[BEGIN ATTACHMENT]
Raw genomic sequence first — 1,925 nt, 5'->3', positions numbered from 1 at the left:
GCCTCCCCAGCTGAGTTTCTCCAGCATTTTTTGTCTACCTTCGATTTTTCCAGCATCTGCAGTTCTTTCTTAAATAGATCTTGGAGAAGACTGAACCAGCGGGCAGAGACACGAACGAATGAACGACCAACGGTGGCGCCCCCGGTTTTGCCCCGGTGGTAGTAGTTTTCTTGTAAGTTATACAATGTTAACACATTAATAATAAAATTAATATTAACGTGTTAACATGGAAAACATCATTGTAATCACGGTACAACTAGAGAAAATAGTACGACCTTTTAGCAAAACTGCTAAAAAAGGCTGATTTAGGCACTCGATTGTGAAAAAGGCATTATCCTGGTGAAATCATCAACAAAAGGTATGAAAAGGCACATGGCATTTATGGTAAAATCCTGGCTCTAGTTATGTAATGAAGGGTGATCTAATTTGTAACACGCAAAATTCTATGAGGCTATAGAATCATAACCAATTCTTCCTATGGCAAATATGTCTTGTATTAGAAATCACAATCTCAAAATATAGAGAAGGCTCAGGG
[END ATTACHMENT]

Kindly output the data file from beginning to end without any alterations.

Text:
Raw genomic sequence first — 1,925 nt, 5'->3', positions numbered from 1 at the left:
GCCTCCCCAGCTGAGTTTCTCCAGCATTTTTTGTCTACCTTCGATTTTTCCAGCATCTGCAGTTCTTTCTTAAATAGATCTTGGAGAAGACTGAACCAGCGGGCAGAGACACGAACGAATGAACGACCAACGGTGGCGCCCCCGGTTTTGCCCCGGTGGTAGTAGTTTTCTTGTAAGTTATACAATGTTAACACATTAATAATAAAATTAATATTAACGTGTTAACATGGAAAACATCATTGTAATCACGGTACAACTAGAGAAAATAGTACGACCTTTTAGCAAAACTGCTAAAAAAGGCTGATTTAGGCACTCGATTGTGAAAAAGGCATTATCCTGGTGAAATCATCAACAAAAGGTATGAAAAGGCACATGGCATTTATGGTAAAATCCTGGCTCTAGTTATGTAATGAAGGGTGATCTAATTTGTAACACGCAAAATTCTATGAGGCTATAGAATCATAACCAATTCTTCCTATGGCAAATATGTCTTGTATTAGAAATCACAATCTCAAAATATAGAGAAGGCTCAGGG